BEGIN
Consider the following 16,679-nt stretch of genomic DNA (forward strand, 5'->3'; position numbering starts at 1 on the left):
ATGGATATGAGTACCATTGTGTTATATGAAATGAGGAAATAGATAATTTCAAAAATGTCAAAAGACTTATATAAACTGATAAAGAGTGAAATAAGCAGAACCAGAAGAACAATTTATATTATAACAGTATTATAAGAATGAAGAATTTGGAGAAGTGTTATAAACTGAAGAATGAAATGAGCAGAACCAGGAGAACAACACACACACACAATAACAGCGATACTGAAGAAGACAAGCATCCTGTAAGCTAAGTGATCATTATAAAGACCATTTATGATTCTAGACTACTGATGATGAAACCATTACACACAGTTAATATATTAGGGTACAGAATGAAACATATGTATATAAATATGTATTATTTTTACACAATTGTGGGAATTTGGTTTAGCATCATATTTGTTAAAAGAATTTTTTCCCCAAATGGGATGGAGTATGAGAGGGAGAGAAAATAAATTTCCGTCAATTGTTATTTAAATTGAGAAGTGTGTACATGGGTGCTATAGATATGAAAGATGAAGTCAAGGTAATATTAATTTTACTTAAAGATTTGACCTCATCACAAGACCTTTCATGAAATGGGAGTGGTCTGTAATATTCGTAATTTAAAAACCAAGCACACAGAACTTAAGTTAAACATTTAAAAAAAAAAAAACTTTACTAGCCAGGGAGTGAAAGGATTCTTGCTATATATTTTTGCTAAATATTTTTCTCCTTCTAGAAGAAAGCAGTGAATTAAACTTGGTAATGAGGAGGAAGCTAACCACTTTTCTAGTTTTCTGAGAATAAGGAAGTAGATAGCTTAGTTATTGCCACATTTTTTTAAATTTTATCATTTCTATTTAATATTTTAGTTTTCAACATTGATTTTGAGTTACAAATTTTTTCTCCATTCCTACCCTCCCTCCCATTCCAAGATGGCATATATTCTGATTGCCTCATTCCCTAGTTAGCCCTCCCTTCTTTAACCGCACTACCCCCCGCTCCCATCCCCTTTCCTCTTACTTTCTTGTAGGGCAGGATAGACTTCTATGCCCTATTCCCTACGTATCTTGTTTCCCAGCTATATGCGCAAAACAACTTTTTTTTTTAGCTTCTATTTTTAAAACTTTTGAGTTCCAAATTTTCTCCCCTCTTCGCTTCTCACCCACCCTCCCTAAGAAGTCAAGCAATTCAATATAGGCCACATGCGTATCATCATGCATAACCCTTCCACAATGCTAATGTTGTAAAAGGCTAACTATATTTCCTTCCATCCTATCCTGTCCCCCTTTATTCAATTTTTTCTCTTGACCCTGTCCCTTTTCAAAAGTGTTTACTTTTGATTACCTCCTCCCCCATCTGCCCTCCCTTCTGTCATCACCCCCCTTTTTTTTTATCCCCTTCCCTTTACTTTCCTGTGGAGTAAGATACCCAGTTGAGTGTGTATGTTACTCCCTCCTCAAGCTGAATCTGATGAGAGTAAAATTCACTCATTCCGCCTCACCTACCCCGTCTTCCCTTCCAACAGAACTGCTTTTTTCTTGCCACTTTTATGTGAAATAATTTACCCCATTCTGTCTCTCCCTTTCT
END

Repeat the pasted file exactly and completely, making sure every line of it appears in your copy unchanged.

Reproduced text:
Consider the following 16,679-nt stretch of genomic DNA (forward strand, 5'->3'; position numbering starts at 1 on the left):
ATGGATATGAGTACCATTGTGTTATATGAAATGAGGAAATAGATAATTTCAAAAATGTCAAAAGACTTATATAAACTGATAAAGAGTGAAATAAGCAGAACCAGAAGAACAATTTATATTATAACAGTATTATAAGAATGAAGAATTTGGAGAAGTGTTATAAACTGAAGAATGAAATGAGCAGAACCAGGAGAACAACACACACACACAATAACAGCGATACTGAAGAAGACAAGCATCCTGTAAGCTAAGTGATCATTATAAAGACCATTTATGATTCTAGACTACTGATGATGAAACCATTACACACAGTTAATATATTAGGGTACAGAATGAAACATATGTATATAAATATGTATTATTTTTACACAATTGTGGGAATTTGGTTTAGCATCATATTTGTTAAAAGAATTTTTTCCCCAAATGGGATGGAGTATGAGAGGGAGAGAAAATAAATTTCCGTCAATTGTTATTTAAATTGAGAAGTGTGTACATGGGTGCTATAGATATGAAAGATGAAGTCAAGGTAATATTAATTTTACTTAAAGATTTGACCTCATCACAAGACCTTTCATGAAATGGGAGTGGTCTGTAATATTCGTAATTTAAAAACCAAGCACACAGAACTTAAGTTAAACATTTAAAAAAAAAAAAACTTTACTAGCCAGGGAGTGAAAGGATTCTTGCTATATATTTTTGCTAAATATTTTTCTCCTTCTAGAAGAAAGCAGTGAATTAAACTTGGTAATGAGGAGGAAGCTAACCACTTTTCTAGTTTTCTGAGAATAAGGAAGTAGATAGCTTAGTTATTGCCACATTTTTTTAAATTTTATCATTTCTATTTAATATTTTAGTTTTCAACATTGATTTTGAGTTACAAATTTTTTCTCCATTCCTACCCTCCCTCCCATTCCAAGATGGCATATATTCTGATTGCCTCATTCCCTAGTTAGCCCTCCCTTCTTTAACCGCACTACCCCCCGCTCCCATCCCCTTTCCTCTTACTTTCTTGTAGGGCAGGATAGACTTCTATGCCCTATTCCCTACGTATCTTGTTTCCCAGCTATATGCGCAAAACAACTTTTTTTTTTAGCTTCTATTTTTAAAACTTTTGAGTTCCAAATTTTCTCCCCTCTTCGCTTCTCACCCACCCTCCCTAAGAAGTCAAGCAATTCAATATAGGCCACATGCGTATCATCATGCATAACCCTTCCACAATGCTAATGTTGTAAAAGGCTAACTATATTTCCTTCCATCCTATCCTGTCCCCCTTTATTCAATTTTTTCTCTTGACCCTGTCCCTTTTCAAAAGTGTTTACTTTTGATTACCTCCTCCCCCATCTGCCCTCCCTTCTGTCATCACCCCCCTTTTTTTTTATCCCCTTCCCTTTACTTTCCTGTGGAGTAAGATACCCAGTTGAGTGTGTATGTTACTCCCTCCTCAAGCTGAATCTGATGAGAGTAAAATTCACTCATTCCGCCTCACCTACCCCGTCTTCCCTTCCAACAGAACTGCTTTTTTCTTGCCACTTTTATGTGAAATAATTTACCCCATTCTGTCTCTCCCTTTCT